With Sony’s recent release of their new $6,499 flagship Sony A1, as well as the ridiculously low-priced $5,999 Fuji GFX 100S medium format camera, 2021 has already given us some pretty impressive camera tech. And those were just in the first month.
There’s a lot of uncertainty out there in what the competition might do for the rest of the year – and a lot of rumours – but what actually makes sense? What do other cameras have to have in order to really compete with what else is on the market now? This video from Dan Watson takes a more objective look at where each of the manufacturers stand and the most logical course of action each manufacturer might pursue.
Both Nikon and Canon have yet to update their D6 and 1DX Mark III to mirrorless versions, and Panasonic still hasn’t really given us anything on that same “full-frame flagship” level yet, either. Canon’s missing an APS-C RF mount camera while largely ignoring their EOS-M system. Nikon’s Z50 landed like a wet fart due to the cost of Z mount lenses. And if we include Micro Four Thirds, Panasonic still hasn’t given us that GH6 (which is apparently or definitely, on the way).
Even though Sony seems to be leading the way with the Sony A1 now, it’s not the ideal camera for everybody. But it has made some of their other models start to show their age now. Particularly the Sony A7 III. It was excellent when it was announced in 2018, but it’s already starting to feel a little behind the curve. Could the A7 IV be on the way soon?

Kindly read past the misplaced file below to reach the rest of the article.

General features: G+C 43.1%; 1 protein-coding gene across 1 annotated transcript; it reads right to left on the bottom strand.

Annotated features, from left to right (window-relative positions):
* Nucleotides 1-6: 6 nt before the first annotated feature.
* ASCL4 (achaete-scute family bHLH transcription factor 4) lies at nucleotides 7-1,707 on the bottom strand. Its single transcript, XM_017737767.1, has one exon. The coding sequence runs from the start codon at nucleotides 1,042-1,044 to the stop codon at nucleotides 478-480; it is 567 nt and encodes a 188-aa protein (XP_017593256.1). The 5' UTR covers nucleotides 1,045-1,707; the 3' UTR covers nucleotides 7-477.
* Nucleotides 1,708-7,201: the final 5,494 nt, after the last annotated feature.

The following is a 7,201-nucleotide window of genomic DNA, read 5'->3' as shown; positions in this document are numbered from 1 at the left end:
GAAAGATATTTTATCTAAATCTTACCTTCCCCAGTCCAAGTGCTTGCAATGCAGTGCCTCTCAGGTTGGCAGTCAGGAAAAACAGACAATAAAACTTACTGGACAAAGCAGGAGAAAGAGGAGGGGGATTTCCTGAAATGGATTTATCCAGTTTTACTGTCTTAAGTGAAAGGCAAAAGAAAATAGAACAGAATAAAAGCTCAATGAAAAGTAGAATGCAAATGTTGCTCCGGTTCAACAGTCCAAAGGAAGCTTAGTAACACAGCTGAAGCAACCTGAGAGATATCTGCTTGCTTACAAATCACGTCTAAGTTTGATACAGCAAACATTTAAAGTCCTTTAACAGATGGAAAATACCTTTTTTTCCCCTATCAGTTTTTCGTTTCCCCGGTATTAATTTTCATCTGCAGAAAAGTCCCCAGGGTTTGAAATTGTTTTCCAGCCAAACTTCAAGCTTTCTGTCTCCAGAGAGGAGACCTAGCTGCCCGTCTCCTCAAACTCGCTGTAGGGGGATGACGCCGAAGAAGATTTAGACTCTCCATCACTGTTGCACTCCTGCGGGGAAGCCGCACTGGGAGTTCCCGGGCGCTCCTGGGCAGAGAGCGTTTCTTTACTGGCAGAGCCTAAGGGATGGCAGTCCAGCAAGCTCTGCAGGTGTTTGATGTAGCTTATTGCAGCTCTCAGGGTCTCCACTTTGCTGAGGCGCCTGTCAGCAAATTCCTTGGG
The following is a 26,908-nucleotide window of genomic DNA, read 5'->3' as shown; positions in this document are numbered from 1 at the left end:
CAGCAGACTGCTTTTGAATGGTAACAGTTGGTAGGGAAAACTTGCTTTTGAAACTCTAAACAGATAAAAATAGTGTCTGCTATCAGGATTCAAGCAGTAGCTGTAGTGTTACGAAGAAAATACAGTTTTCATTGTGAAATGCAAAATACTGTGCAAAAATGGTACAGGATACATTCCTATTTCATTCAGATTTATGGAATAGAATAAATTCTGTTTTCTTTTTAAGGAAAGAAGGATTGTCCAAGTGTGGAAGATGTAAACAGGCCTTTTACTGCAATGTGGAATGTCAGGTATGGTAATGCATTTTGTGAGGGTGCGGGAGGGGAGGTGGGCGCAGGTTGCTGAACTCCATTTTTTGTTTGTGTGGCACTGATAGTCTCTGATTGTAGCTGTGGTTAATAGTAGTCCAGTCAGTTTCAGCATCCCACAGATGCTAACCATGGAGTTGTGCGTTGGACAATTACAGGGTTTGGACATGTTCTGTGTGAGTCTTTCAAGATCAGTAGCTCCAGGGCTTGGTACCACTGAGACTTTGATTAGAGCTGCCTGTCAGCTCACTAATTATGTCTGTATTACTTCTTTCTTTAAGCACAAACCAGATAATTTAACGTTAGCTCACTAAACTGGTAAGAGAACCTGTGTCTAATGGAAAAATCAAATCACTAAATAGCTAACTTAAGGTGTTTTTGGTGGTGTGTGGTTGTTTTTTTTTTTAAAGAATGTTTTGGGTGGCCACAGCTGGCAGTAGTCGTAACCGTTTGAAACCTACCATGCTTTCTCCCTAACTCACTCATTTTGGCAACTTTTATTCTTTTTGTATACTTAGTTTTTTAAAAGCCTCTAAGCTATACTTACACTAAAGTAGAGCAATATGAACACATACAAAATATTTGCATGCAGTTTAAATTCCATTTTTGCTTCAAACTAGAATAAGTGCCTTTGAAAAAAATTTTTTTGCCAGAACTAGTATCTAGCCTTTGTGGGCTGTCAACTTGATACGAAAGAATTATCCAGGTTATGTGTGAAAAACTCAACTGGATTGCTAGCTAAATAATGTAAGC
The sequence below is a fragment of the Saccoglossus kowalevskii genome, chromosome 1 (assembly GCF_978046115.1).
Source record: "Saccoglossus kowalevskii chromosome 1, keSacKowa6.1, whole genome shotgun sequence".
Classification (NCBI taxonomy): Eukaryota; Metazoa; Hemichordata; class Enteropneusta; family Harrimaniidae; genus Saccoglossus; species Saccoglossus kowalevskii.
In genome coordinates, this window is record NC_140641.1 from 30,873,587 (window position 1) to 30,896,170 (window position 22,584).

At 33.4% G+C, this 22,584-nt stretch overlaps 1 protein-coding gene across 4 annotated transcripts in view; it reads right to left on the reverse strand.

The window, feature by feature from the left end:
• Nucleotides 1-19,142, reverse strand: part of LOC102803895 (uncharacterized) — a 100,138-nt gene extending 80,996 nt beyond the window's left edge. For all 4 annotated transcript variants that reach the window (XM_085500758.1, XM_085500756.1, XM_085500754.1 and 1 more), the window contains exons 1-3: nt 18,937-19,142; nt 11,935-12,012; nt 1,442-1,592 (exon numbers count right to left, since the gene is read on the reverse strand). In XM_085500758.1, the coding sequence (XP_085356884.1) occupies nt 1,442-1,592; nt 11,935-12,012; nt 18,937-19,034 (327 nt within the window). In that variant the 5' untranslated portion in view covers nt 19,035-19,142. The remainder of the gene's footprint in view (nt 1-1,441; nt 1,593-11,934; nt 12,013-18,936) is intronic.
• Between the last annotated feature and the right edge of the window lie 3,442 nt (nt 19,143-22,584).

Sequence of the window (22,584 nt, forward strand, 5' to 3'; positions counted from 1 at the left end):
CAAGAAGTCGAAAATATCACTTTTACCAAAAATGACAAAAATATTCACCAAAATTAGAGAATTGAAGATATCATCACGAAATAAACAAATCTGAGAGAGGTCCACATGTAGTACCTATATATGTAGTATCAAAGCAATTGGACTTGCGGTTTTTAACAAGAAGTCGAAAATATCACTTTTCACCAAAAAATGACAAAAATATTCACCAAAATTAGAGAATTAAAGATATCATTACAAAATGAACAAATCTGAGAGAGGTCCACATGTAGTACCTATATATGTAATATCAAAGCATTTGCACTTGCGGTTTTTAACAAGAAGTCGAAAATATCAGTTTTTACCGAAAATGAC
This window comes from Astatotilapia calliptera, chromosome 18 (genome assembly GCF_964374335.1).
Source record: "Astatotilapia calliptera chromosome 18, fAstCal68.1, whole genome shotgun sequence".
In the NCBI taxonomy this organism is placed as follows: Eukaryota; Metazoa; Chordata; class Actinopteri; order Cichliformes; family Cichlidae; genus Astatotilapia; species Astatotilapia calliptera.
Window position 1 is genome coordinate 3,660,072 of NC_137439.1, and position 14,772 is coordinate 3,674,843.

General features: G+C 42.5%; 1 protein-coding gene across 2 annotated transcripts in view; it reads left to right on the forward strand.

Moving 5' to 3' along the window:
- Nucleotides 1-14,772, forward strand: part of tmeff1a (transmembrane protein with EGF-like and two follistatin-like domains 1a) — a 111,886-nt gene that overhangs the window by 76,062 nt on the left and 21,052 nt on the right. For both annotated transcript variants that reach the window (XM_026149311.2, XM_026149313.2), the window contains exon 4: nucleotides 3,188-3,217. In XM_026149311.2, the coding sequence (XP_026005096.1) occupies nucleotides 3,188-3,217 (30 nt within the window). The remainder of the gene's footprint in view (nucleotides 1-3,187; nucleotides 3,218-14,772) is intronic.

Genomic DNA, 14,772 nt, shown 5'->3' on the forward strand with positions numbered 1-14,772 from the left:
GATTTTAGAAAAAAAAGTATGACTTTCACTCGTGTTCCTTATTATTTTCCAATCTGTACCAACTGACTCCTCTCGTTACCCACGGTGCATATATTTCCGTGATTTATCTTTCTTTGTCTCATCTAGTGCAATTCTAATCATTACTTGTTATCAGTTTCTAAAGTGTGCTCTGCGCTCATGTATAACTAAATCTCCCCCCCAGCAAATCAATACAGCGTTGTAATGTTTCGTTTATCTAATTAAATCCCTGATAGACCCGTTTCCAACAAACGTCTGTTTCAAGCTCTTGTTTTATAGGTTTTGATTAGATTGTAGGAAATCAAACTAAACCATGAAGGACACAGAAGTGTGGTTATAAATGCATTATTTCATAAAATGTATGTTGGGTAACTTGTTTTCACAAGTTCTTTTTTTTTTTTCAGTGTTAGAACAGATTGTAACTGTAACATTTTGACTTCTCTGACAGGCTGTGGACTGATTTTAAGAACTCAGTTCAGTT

Canon, at least, is expected to announce a new flagship EOS R1 at some point during 2021. But like the Sony A7 III, the original EOS R and EOS RP are also showing their age, too. An EOS RP replacement was rumoured to be on the way, but exactly when that might come (if at all) is anybody’s guess, really. I do hope they pursue that model, though. Personally, I thought the EOS RP was a great introduction to full-frame at a killer price.
Dan’s take on what Nikon should do is quite interesting, and I can’t really say that I disagree, although how well it would be received by the general photography-shooting population is another matter. He believes they should carry on in the vein of the D850 and D780 to produce “hybrid” cameras that offer some benefits of mirrorless while remaining DSLRs at heart – at least for now. This is mostly due to the cost and lack of variety with Z mount lenses vs the huge variety of less expensive F-Mount lenses available. Personally, though, with the Nikon FTZ adapter, as long as you’re using AF-S or AF-P lenses, many of those F mount options are open to Z mirrorless shooters, too. So, I am curious to see exactly what Nikon will do next.
As far as what Fuji might do… Well, Dan argues that they’re the leader in the APS-C market and that they really have an opportunity to come and show those focusing on full-frame exactly how APS-C is supposed to be done. As per usual, Olympus doesn’t really get much of a mention, although I don’t think that’s surrpising.
What do you want to see in 2021?